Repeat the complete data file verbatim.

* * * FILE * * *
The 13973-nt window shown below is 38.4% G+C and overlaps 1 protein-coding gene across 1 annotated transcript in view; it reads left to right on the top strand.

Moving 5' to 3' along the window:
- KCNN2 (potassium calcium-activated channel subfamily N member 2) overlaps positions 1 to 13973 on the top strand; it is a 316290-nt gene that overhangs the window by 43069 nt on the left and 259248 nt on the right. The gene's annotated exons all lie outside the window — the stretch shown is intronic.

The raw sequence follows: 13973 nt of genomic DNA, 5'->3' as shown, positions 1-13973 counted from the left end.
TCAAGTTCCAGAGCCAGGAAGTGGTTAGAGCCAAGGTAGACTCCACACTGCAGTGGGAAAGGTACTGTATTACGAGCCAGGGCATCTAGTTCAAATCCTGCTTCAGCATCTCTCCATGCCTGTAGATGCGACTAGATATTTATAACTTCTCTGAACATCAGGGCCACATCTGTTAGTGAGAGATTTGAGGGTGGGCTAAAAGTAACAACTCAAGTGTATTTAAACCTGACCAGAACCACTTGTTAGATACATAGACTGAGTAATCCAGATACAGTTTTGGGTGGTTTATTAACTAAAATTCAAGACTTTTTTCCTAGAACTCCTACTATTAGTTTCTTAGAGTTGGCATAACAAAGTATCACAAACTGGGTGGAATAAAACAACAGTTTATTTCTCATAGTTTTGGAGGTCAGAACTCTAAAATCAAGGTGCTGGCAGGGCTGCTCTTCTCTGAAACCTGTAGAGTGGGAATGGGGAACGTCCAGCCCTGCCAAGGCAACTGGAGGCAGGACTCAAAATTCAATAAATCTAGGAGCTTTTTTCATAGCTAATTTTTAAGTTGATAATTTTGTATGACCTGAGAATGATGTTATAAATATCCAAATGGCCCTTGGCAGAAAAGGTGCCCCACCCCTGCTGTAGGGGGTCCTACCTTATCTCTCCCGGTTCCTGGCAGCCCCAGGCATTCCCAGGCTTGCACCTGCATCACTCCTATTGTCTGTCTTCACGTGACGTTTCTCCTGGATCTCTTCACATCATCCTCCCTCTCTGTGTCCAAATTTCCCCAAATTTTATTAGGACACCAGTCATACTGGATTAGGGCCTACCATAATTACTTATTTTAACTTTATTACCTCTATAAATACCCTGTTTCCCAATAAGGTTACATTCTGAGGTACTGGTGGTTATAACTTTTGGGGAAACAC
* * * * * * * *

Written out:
The 13973-nt window shown below is 38.4% G+C and overlaps 1 protein-coding gene across 1 annotated transcript in view; it reads left to right on the top strand.

Moving 5' to 3' along the window:
- KCNN2 (potassium calcium-activated channel subfamily N member 2) overlaps positions 1 to 13973 on the top strand; it is a 316290-nt gene that overhangs the window by 43069 nt on the left and 259248 nt on the right. The gene's annotated exons all lie outside the window — the stretch shown is intronic.

The raw sequence follows: 13973 nt of genomic DNA, 5'->3' as shown, positions 1-13973 counted from the left end.
TCAAGTTCCAGAGCCAGGAAGTGGTTAGAGCCAAGGTAGACTCCACACTGCAGTGGGAAAGGTACTGTATTACGAGCCAGGGCATCTAGTTCAAATCCTGCTTCAGCATCTCTCCATGCCTGTAGATGCGACTAGATATTTATAACTTCTCTGAACATCAGGGCCACATCTGTTAGTGAGAGATTTGAGGGTGGGCTAAAAGTAACAACTCAAGTGTATTTAAACCTGACCAGAACCACTTGTTAGATACATAGACTGAGTAATCCAGATACAGTTTTGGGTGGTTTATTAACTAAAATTCAAGACTTTTTTCCTAGAACTCCTACTATTAGTTTCTTAGAGTTGGCATAACAAAGTATCACAAACTGGGTGGAATAAAACAACAGTTTATTTCTCATAGTTTTGGAGGTCAGAACTCTAAAATCAAGGTGCTGGCAGGGCTGCTCTTCTCTGAAACCTGTAGAGTGGGAATGGGGAACGTCCAGCCCTGCCAAGGCAACTGGAGGCAGGACTCAAAATTCAATAAATCTAGGAGCTTTTTTCATAGCTAATTTTTAAGTTGATAATTTTGTATGACCTGAGAATGATGTTATAAATATCCAAATGGCCCTTGGCAGAAAAGGTGCCCCACCCCTGCTGTAGGGGGTCCTACCTTATCTCTCCCGGTTCCTGGCAGCCCCAGGCATTCCCAGGCTTGCACCTGCATCACTCCTATTGTCTGTCTTCACGTGACGTTTCTCCTGGATCTCTTCACATCATCCTCCCTCTCTGTGTCCAAATTTCCCCAAATTTTATTAGGACACCAGTCATACTGGATTAGGGCCTACCATAATTACTTATTTTAACTTTATTACCTCTATAAATACCCTGTTTCCCAATAAGGTTACATTCTGAGGTACTGGTGGTTATAACTTTTGGGGAAACAC